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Private LTE vs. Wi-Fi: What's the difference?

Enterprises have a lot of options when designing networks for specialized uses. Wi-Fi supports high-volume environments, but private LTE also provides important benefits.

Private networks have been designed and implemented for a wide variety of uses. Some communicate with people -- either employees or customers or both. Others support IoT networks and communicate with devices.

Regardless of the requirements, enterprises can choose how they want to support these networks. Wi-Fi, for example, is a good answer for environments with devices that require a high volume of data and quick responses. Private LTE is a newer option that can also support these types of devices. Its data rate is greater than 3G but does not meet the 4G standard.

Let's look at private LTE versus Wi-Fi and see how they differ.

Private LTE

Private LTE is a cell service that operates on private bandwidth, thus eliminating delay due to congestion from other users. It supports the same types of users as Wi-Fi, including both people and devices. Like public cell service, it supports larger geographical areas and is broadcast from cell towers.

Private LTE bandwidth can be purchased from the federal government or rented from a mobile communications company. Necessary equipment can be purchased or rented. It's also possible to rent private network service, which eliminates the need to maintain an internal support staff.

Another option to obtain private bandwidth is through Citizens Broadband Radio Service (CBRS). CBRS was originally reserved for the U.S. Navy, and the Federal Communications Commission (FCC) made it available for auction in 2020. CBRS is located in the 3,550 MHz to 3,700 MHz band.

Access is regulated by the three following priority levels:

  1. Incumbent Access. This is available to the U.S. Navy. The full 150 MHz is available, but the Navy does not use all this bandwidth.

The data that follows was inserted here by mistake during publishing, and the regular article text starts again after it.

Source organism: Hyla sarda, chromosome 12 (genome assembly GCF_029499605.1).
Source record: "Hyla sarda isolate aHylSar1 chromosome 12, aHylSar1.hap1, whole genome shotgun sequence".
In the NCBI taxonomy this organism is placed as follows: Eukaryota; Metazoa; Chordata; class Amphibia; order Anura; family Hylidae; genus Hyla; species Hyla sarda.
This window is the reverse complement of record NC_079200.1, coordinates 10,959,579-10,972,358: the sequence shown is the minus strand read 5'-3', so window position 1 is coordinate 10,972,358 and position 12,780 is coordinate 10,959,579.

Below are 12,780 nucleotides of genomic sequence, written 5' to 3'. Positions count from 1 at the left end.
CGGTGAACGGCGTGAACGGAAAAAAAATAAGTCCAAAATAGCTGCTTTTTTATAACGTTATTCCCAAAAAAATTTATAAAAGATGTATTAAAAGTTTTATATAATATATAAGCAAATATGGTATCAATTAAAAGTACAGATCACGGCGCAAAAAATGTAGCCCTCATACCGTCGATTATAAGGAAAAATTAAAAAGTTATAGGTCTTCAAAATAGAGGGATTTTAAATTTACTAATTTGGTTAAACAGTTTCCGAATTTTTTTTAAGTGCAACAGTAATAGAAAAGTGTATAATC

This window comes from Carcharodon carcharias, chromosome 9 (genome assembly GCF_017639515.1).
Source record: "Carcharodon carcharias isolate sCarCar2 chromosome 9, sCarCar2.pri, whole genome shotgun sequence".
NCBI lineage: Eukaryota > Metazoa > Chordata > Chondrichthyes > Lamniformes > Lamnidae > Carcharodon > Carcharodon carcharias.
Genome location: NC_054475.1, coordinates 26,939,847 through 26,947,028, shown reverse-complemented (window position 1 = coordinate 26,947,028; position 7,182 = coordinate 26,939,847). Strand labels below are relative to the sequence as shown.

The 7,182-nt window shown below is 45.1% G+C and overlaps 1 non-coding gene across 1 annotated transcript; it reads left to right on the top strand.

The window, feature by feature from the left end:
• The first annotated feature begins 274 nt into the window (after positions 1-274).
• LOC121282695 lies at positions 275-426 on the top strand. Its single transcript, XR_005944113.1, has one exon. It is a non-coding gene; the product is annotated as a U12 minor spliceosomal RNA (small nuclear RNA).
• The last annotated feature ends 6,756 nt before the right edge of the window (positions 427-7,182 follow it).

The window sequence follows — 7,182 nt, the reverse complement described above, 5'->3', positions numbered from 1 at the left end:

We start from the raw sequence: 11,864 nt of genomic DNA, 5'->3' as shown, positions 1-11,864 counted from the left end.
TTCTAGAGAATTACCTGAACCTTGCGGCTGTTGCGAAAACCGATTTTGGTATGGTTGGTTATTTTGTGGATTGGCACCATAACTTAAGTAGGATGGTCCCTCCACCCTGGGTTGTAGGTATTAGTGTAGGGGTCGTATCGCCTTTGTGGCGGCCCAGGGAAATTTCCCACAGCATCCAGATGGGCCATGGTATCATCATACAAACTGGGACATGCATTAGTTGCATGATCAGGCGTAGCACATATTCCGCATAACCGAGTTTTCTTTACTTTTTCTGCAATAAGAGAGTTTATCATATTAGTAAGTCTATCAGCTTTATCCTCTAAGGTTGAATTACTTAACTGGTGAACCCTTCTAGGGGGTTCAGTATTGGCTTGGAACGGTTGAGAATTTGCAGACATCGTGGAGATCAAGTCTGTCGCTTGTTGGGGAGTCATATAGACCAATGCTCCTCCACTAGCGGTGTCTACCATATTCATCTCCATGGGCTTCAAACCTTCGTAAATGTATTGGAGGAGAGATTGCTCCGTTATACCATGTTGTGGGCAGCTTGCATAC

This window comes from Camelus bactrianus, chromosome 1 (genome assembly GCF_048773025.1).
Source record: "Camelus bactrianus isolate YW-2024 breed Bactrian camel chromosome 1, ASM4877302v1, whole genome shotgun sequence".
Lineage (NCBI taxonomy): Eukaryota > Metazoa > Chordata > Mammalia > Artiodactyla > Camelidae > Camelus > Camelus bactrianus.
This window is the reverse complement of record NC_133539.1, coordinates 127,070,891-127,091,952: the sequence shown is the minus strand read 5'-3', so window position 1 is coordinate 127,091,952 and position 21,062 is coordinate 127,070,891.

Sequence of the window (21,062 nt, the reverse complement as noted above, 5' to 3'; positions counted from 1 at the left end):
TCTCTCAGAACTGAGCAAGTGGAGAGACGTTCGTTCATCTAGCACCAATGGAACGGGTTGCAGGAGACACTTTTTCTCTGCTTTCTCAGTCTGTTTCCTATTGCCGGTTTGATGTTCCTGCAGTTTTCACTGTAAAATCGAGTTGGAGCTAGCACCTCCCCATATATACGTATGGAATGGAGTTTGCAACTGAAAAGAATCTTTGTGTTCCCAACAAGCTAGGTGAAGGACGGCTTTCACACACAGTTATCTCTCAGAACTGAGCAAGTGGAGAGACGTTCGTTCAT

2. Priority Access. To obtain this level of service, users purchase via auction a 10 MHz, 10-year renewable band for use exclusively at a single location.
  3. General Authorized Access (GAA). Users are granted a 100 MHz band at no cost, with access granted within a limited geographical area.

GAA CBRS bandwidth is shared, with access granted by a spectrum access system (SAS). A SAS is a cloud-based system licensed by the FCC to manage bandwidth within the CBRS band. Before becoming active, a system must contact an SAS to request access. A SAS remains in contact with all active systems and monitors all the bandwidth in use to allocate bandwidth to the system requesting access. This process helps prevent interference from other active systems.

LTE networks use SIM cards to control access, unlike Wi-Fi, where access is controlled by a password shared across the network. Each SIM card records data about the specific system and user to ensure data intended for a specific device reaches that device.

Diagram showing the three tiers of CBRS licenses


Wi-Fi networks can be built using even the earliest versions of the technology. Each successive generation has delivered higher data rates to individual systems and a higher aggregate volume to all systems. The most recent versions are Wi-Fi 5, Wi-Fi 6 and Wi-Fi 6E.

Wi-Fi 5

Wi-Fi 5 was introduced in 2014 and supports only the 5 GHz band. It delivers approximately 500 Mbps to an individual system, such as a computer or mobile unit, and delivers approximately 1 Gbps to multiple systems.

Wi-Fi 6

Wi-Fi 6 was introduced in 2019 and supports both the 2.4 GHz and 5 GHz bands. It delivers approximately 750 Mbps to an individual system and 3 Gbps to multiple systems.

Wi-Fi 6E

Wi-Fi 6E was introduced in 2020 and operates on the 6 GHz band. Its data rate can extend nearly 2 Gbps to a single system and approximately 3.9 Gbps in aggregate.

The higher frequency bands are less crowded, but they are more affected by walls and furniture. As a result, signals are strongest when systems aren't blocked from an access point (AP). Higher frequency signals are also less able to penetrate brick, concrete or stone. The lower frequency 2.4 GHz band is more crowded but is able to diffract around obstructions.

All these Wi-Fi generations can support beamforming, through which the AP uses multiple antennas to sense the direction of a system from its returned signals. It then points transmitted signals directly at the system. Signal strength is directly concentrated rather than spread across an area, resulting in further reach and potency at greater distances.

Deciding between private LTE and Wi-Fi

Understanding private LTE versus Wi-Fi depends on different variables. Some applications -- primarily networks located in a single facility or a large campus -- can be built using either Wi-Fi or private LTE. Wi-Fi might be less expensive for smaller areas. But private LTE is often more appropriate for larger areas. Renting or buying bandwidth can raise the price, but if shared bandwidth is sufficient, CBRS might provide an excellent option. In any case, it's important that network designers evaluate their organizational requirements to determine which technology best suits their specific needs.

David Jacobs has more than 30 years of networking industry experience. He has managed leading-edge software development projects and consulted for Fortune 500 companies, as well as software startups.

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